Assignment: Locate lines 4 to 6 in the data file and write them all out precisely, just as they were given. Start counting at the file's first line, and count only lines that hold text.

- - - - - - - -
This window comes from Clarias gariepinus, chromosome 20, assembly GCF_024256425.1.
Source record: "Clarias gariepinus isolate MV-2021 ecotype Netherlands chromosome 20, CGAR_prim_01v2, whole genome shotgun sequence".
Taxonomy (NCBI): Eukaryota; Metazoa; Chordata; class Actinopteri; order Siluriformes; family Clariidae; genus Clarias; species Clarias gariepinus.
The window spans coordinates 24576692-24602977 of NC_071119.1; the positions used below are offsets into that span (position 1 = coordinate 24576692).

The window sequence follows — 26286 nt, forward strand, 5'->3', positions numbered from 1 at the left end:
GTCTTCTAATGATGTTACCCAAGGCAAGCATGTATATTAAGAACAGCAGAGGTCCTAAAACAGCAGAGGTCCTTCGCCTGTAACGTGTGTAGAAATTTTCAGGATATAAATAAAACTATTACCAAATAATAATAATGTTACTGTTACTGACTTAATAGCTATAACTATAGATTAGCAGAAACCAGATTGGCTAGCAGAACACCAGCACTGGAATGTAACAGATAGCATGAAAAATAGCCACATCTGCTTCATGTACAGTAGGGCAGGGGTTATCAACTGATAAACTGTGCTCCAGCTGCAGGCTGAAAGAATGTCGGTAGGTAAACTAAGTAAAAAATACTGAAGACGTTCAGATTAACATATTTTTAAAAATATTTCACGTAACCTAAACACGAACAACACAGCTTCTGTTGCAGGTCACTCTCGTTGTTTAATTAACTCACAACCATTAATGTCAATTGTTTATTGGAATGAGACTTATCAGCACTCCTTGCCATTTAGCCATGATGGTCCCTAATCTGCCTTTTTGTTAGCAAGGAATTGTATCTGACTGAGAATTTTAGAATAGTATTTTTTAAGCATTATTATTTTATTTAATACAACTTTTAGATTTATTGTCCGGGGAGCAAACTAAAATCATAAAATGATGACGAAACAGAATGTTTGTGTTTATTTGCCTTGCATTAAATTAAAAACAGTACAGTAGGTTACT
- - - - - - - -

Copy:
The window spans coordinates 24576692-24602977 of NC_071119.1; the positions used below are offsets into that span (position 1 = coordinate 24576692).

The window sequence follows — 26286 nt, forward strand, 5'->3', positions numbered from 1 at the left end:
GTCTTCTAATGATGTTACCCAAGGCAAGCATGTATATTAAGAACAGCAGAGGTCCTAAAACAGCAGAGGTCCTTCGCCTGTAACGTGTGTAGAAATTTTCAGGATATAAATAAAACTATTACCAAATAATAATAATGTTACTGTTACTGACTTAATAGCTATAACTATAGATTAGCAGAAACCAGATTGGCTAGCAGAACACCAGCACTGGAATGTAACAGATAGCATGAAAAATAGCCACATCTGCTTCATGTACAGTAGGGCAGGGGTTATCAACTGATAAACTGTGCTCCAGCTGCAGGCTGAAAGAATGTCGGTAGGTAAACTAAGTAAAAAATACTGAAGACGTTCAGATTAACATATTTTTAAAAATATTTCACGTAACCTAAACACGAACAACACAGCTTCTGTTGCAGGTCACTCTCGTTGTTTAATTAACTCACAACCATTAATGTCAATTGTTTATTGGAATGAGACTTATCAGCACTCCTTGCCATTTAGCCATGATGGTCCCTAATCTGCCTTTTTGTTAGCAAGGAATTGTATCTGACTGAGAATTTTAGAATAGTATTTTTTAAGCATTATTATTTTATTTAATACAACTTTTAGATTTATTGTCCGGGGAGCAAACTAAAATCATAAAATGATGACGAAACAGAATGTTTGTGTTTATTTGCCTTGCATTAAATTAAAAACAGTACAGTAGGTTACT